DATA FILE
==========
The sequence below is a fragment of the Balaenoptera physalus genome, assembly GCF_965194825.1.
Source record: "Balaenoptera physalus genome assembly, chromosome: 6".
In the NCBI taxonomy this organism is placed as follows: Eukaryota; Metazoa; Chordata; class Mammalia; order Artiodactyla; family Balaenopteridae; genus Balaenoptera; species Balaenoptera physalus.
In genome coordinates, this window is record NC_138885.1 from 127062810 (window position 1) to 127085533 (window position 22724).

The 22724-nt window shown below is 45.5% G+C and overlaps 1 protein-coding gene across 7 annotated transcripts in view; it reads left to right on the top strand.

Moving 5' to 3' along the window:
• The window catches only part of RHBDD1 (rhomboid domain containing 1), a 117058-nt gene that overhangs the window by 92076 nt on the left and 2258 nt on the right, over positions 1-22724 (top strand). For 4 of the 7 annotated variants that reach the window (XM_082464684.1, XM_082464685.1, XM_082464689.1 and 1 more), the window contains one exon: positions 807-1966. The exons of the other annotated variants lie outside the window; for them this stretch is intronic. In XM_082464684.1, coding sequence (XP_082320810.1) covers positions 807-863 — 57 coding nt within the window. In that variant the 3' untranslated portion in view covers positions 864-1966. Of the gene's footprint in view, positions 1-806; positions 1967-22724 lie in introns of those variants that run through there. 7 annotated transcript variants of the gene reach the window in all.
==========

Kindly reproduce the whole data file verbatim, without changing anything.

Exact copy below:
The sequence below is a fragment of the Balaenoptera physalus genome, assembly GCF_965194825.1.
Source record: "Balaenoptera physalus genome assembly, chromosome: 6".
In the NCBI taxonomy this organism is placed as follows: Eukaryota; Metazoa; Chordata; class Mammalia; order Artiodactyla; family Balaenopteridae; genus Balaenoptera; species Balaenoptera physalus.
In genome coordinates, this window is record NC_138885.1 from 127062810 (window position 1) to 127085533 (window position 22724).

The 22724-nt window shown below is 45.5% G+C and overlaps 1 protein-coding gene across 7 annotated transcripts in view; it reads left to right on the top strand.

Moving 5' to 3' along the window:
• The window catches only part of RHBDD1 (rhomboid domain containing 1), a 117058-nt gene that overhangs the window by 92076 nt on the left and 2258 nt on the right, over positions 1-22724 (top strand). For 4 of the 7 annotated variants that reach the window (XM_082464684.1, XM_082464685.1, XM_082464689.1 and 1 more), the window contains one exon: positions 807-1966. The exons of the other annotated variants lie outside the window; for them this stretch is intronic. In XM_082464684.1, coding sequence (XP_082320810.1) covers positions 807-863 — 57 coding nt within the window. In that variant the 3' untranslated portion in view covers positions 864-1966. Of the gene's footprint in view, positions 1-806; positions 1967-22724 lie in introns of those variants that run through there. 7 annotated transcript variants of the gene reach the window in all.